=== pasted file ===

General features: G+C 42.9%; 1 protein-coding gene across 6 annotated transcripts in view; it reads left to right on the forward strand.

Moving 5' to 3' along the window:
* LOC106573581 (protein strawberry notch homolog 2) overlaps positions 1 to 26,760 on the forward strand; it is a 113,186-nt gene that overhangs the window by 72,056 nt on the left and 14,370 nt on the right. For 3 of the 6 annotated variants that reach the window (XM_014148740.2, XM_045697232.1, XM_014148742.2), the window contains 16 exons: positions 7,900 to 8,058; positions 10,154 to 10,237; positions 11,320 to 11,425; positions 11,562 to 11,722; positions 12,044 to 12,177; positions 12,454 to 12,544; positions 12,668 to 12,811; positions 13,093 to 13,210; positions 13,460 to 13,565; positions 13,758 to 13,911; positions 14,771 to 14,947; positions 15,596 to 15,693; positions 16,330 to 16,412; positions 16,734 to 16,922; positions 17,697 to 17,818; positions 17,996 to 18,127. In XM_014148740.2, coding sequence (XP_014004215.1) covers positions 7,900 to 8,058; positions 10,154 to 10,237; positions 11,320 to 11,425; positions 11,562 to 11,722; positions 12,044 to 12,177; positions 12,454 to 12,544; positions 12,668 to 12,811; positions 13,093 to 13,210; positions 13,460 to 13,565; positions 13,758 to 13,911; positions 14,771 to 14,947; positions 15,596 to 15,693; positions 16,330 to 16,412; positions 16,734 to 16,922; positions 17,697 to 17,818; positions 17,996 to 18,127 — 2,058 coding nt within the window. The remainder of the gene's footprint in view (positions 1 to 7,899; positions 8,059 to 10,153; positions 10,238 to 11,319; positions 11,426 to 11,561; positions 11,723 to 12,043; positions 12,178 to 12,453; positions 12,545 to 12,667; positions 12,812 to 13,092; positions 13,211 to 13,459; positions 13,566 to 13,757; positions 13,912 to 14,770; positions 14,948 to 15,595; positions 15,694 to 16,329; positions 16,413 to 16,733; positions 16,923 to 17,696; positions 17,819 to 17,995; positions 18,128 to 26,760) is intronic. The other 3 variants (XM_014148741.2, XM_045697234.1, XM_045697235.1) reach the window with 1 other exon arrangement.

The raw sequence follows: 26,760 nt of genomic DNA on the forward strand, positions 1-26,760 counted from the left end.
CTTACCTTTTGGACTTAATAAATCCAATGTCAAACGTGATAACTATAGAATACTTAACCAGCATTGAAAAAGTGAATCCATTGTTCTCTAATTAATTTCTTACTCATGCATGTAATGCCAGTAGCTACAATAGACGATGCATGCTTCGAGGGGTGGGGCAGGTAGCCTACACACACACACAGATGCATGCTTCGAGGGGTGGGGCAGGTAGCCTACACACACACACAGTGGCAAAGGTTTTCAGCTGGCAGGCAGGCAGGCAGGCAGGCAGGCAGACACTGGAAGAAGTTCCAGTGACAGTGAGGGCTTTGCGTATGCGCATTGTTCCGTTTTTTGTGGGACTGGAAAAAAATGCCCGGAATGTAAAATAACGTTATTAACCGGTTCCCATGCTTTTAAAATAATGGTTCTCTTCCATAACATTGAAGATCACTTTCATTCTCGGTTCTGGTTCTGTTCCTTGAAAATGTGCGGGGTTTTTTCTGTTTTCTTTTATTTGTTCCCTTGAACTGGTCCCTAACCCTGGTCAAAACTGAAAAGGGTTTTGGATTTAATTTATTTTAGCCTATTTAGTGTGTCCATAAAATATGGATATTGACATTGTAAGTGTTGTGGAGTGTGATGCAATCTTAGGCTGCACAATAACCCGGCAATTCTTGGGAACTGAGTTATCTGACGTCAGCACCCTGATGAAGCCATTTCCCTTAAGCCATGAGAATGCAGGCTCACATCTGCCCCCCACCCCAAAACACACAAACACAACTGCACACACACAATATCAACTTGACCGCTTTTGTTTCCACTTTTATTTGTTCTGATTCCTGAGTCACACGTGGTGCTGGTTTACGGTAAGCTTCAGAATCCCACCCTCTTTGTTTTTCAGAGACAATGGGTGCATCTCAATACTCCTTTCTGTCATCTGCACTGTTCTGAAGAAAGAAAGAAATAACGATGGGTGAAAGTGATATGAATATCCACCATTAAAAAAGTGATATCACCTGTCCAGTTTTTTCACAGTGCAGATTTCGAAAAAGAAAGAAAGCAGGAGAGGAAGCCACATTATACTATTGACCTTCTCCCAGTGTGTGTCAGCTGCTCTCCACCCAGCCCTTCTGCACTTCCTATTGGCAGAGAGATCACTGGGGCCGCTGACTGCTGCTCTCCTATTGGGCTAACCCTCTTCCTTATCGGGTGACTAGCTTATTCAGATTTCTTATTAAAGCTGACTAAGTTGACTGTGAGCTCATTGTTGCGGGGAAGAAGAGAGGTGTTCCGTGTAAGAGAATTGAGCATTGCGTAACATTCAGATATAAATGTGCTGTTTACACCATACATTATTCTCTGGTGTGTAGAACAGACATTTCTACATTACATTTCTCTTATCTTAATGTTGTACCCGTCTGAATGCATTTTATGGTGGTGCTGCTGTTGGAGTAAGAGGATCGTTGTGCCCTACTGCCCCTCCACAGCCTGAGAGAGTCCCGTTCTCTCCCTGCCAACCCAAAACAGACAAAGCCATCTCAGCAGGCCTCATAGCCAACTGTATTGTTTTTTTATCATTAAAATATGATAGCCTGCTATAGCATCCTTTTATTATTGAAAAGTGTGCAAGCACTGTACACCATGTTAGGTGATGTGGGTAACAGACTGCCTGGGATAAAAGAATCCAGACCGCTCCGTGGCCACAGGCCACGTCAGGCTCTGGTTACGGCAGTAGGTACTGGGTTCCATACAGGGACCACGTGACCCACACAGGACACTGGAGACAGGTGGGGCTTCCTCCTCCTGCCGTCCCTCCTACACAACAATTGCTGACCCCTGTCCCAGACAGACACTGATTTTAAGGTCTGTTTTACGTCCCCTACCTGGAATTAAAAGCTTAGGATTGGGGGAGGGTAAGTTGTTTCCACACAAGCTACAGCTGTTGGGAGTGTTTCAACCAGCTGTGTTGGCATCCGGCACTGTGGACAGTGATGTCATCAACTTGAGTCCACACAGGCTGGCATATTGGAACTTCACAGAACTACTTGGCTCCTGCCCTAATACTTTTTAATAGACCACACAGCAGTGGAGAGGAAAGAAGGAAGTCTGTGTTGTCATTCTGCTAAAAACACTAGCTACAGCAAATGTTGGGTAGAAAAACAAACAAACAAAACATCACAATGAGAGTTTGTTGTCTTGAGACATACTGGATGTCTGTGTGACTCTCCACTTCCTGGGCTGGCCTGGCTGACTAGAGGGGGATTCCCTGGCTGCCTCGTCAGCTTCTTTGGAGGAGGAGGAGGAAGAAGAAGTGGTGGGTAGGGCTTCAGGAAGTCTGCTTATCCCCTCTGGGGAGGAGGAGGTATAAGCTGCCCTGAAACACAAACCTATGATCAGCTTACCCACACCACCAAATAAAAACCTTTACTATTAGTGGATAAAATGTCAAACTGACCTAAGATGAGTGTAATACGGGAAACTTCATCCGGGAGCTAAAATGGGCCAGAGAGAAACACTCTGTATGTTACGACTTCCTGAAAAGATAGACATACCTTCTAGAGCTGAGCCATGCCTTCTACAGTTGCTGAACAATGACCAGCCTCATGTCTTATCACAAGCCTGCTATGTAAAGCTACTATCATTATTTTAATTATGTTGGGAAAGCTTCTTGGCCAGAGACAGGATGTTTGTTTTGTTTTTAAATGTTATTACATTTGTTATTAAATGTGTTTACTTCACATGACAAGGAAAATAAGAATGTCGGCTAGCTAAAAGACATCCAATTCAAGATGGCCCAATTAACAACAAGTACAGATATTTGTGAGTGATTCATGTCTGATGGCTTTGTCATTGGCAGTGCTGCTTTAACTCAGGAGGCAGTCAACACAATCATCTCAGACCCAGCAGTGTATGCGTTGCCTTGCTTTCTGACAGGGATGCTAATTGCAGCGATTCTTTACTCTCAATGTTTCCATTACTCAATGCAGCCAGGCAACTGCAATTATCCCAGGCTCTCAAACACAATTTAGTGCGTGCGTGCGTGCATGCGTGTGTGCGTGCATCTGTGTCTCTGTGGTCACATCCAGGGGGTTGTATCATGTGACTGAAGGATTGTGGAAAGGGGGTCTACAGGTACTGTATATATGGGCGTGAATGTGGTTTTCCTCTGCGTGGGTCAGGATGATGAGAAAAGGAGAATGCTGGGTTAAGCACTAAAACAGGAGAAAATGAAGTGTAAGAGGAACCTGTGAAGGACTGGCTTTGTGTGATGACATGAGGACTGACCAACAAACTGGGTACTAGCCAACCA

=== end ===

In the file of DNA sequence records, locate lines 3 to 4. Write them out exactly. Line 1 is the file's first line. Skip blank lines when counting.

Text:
* LOC106573581 (protein strawberry notch homolog 2) overlaps positions 1 to 26,760 on the forward strand; it is a 113,186-nt gene that overhangs the window by 72,056 nt on the left and 14,370 nt on the right. For 3 of the 6 annotated variants that reach the window (XM_014148740.2, XM_045697232.1, XM_014148742.2), the window contains 16 exons: positions 7,900 to 8,058; positions 10,154 to 10,237; positions 11,320 to 11,425; positions 11,562 to 11,722; positions 12,044 to 12,177; positions 12,454 to 12,544; positions 12,668 to 12,811; positions 13,093 to 13,210; positions 13,460 to 13,565; positions 13,758 to 13,911; positions 14,771 to 14,947; positions 15,596 to 15,693; positions 16,330 to 16,412; positions 16,734 to 16,922; positions 17,697 to 17,818; positions 17,996 to 18,127. In XM_014148740.2, coding sequence (XP_014004215.1) covers positions 7,900 to 8,058; positions 10,154 to 10,237; positions 11,320 to 11,425; positions 11,562 to 11,722; positions 12,044 to 12,177; positions 12,454 to 12,544; positions 12,668 to 12,811; positions 13,093 to 13,210; positions 13,460 to 13,565; positions 13,758 to 13,911; positions 14,771 to 14,947; positions 15,596 to 15,693; positions 16,330 to 16,412; positions 16,734 to 16,922; positions 17,697 to 17,818; positions 17,996 to 18,127 — 2,058 coding nt within the window. The remainder of the gene's footprint in view (positions 1 to 7,899; positions 8,059 to 10,153; positions 10,238 to 11,319; positions 11,426 to 11,561; positions 11,723 to 12,043; positions 12,178 to 12,453; positions 12,545 to 12,667; positions 12,812 to 13,092; positions 13,211 to 13,459; positions 13,566 to 13,757; positions 13,912 to 14,770; positions 14,948 to 15,595; positions 15,694 to 16,329; positions 16,413 to 16,733; positions 16,923 to 17,696; positions 17,819 to 17,995; positions 18,128 to 26,760) is intronic. The other 3 variants (XM_014148741.2, XM_045697234.1, XM_045697235.1) reach the window with 1 other exon arrangement.

The raw sequence follows: 26,760 nt of genomic DNA on the forward strand, positions 1-26,760 counted from the left end.